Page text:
CPS says shorter school year possible absent favorable ruling in funding suit

Chicago Public Schools could be forced to end its school year about two weeks early and cut some summer school programs if there isn't a ruling in the district's favor in a lawsuit over state education funding, the district said Monday in a court filing...

CPS says shorter school year possible absent favorable ruling in funding suit

Chicago Public Schools could be forced to end its school year about two weeks early and cut some summer school programs if there isn't a ruling in the district's favor in a lawsuit over state education funding, the district said Monday in a court filing and in a letter to parents.

"These possibilities are deeply painful to every school community," district CEO Forrest Claypool said in a letter to parents.

The district said the school year could end June 1 instead of June 20 if its lawsuit isn't successful, Claypool said in the letter. In addition, summer school would be eliminated for all elementary students except those in special education programs.

CPS officials said the cuts could save some $96 million, while laying out a grim picture of the potential harm in court filings.

"If CPS ends the school year on June 1 — instead of June 20 — students will receive fewer days of instruction. If students are not in class, they forever lose those days of learning. There is no way to compensate for missed time in the classroom," CPS Chief Education Officer Janice Jackson said in an affidavit.

Mayor Rahm Emanuel's school board earlier this month accused the state of employing "separate and unequal systems of funding for public education in Illinois" in a lawsuit filed against Gov. Bruce Rauner and the Illinois State Board of Education. CPS described the legal move as the "last stand" for a cash-strapped district that's "on the brink."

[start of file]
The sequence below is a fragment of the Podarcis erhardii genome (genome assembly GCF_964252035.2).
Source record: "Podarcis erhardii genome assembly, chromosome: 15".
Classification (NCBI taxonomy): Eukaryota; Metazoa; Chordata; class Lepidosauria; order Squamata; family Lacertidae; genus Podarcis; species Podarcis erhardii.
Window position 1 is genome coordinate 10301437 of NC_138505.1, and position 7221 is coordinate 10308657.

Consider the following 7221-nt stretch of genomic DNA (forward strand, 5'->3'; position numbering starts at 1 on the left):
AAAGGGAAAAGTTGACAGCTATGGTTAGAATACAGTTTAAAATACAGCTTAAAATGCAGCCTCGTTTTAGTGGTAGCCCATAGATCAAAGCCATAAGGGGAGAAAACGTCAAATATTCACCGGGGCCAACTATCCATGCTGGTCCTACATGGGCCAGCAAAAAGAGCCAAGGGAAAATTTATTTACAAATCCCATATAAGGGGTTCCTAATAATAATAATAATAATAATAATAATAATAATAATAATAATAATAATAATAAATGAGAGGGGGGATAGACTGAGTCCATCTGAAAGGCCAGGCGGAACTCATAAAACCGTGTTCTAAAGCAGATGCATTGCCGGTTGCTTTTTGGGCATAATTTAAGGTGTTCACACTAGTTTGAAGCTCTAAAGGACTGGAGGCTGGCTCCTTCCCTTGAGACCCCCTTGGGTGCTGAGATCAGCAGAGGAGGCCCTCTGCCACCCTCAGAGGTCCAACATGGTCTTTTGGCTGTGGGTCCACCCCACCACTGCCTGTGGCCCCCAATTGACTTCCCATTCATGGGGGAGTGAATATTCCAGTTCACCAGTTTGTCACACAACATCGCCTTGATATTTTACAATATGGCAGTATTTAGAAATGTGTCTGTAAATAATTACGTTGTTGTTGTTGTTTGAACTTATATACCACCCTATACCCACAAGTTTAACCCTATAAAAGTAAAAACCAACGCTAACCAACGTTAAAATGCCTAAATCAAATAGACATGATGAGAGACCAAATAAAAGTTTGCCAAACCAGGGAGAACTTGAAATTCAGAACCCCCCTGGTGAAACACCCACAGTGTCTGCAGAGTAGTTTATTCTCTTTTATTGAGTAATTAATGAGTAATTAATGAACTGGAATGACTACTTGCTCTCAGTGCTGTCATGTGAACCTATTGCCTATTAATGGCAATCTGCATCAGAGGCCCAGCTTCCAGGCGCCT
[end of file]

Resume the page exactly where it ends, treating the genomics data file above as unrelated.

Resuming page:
Monday's court filing asked Judge Franklin Ulyses Valderrama of the Cook County Chancery Division to issue a preliminary injunction to prevent the state from "continuing to fund two separate but massively unequal systems of education."

"Today, CPS filed a motion for preliminary injunction to ask a judge to rule quickly in our favor, given the fact that the numbers are so clear," Claypool said in a letter that acknowledged a "challenging" financial situation.

The Chicago Board of Education last week approved a $5.4 billion spending plan that includes a shortfall of close to $130 million.

Chicago Public Schools restores $15 million from spending freeze to hardest-hit schools Juan Perez Jr.

Chicago Public Schools will refund $15 million to schools hardest-hit by a recent spending freeze, a move that deepens the district's budget gap and blunts criticism that cuts disproportionately affected schools with mostly poor and minority students.

The reversal by Mayor Rahm Emanuel's school...

Chicago Public Schools will refund $15 million to schools hardest-hit by a recent spending freeze, a move that deepens the district's budget gap and blunts criticism that cuts disproportionately affected schools with mostly poor and minority students.

The reversal by Mayor Rahm Emanuel's school...

(Juan Perez Jr.)

CPS has already instituted several cost-cutting measures. The district imposed four furlough days that didn't affect classroom time as part of an effort to patch over a budget hole left in the wake of Rauner's decision to veto a measure that would have provided CPS with $215 million from the state. The governor argued the money was contingent on Democratic leaders agreeing to broader state pension reforms.

The district also froze $46 million in school budgets and threatened $18 million in cuts to independently operated schools, only to restore about a third of that money last week after criticism that the cuts had a disproportionate effect on poor and minority students.

CPS is hoping for a budget deal in Springfield that would provide additional funding, or victory in its lawsuit that challenged how the state pays for education.

Cuts to the school year could be a tough sell to Emanuel, who in his first term pushed hard to extend the CPS calendar in the face of opposition from the Chicago Teachers Union.

But fewer school days present a potential cost-cutting option for a district looking at emptied reserves and a spiral of short-term borrowing that's near its limit.

Jennie Huang Bennett, a top district finance official, said the money saved by the cuts would not plug all of a budget gap the district faces. The shortened school year would save about $91 million, while cutting summer school would save an additional $5 million, she said.

jjperez@tribpub.com

Twitter @PerezJr

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